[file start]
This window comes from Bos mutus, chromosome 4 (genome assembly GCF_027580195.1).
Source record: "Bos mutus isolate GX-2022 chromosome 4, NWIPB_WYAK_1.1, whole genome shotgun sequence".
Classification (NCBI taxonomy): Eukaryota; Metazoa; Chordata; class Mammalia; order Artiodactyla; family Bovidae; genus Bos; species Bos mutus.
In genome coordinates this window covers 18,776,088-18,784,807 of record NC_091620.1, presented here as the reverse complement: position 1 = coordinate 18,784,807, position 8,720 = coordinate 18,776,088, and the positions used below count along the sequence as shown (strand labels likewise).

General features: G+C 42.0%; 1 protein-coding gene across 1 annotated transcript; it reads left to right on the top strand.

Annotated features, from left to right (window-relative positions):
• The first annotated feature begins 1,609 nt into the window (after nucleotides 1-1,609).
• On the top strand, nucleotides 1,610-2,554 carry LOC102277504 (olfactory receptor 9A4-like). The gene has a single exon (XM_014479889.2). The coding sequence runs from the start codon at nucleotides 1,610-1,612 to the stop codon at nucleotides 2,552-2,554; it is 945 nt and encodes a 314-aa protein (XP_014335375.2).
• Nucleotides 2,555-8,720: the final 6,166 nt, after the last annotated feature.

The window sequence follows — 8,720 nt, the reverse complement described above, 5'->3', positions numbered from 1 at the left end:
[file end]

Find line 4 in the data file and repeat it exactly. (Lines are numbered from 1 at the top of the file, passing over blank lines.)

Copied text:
In genome coordinates this window covers 18,776,088-18,784,807 of record NC_091620.1, presented here as the reverse complement: position 1 = coordinate 18,784,807, position 8,720 = coordinate 18,776,088, and the positions used below count along the sequence as shown (strand labels likewise).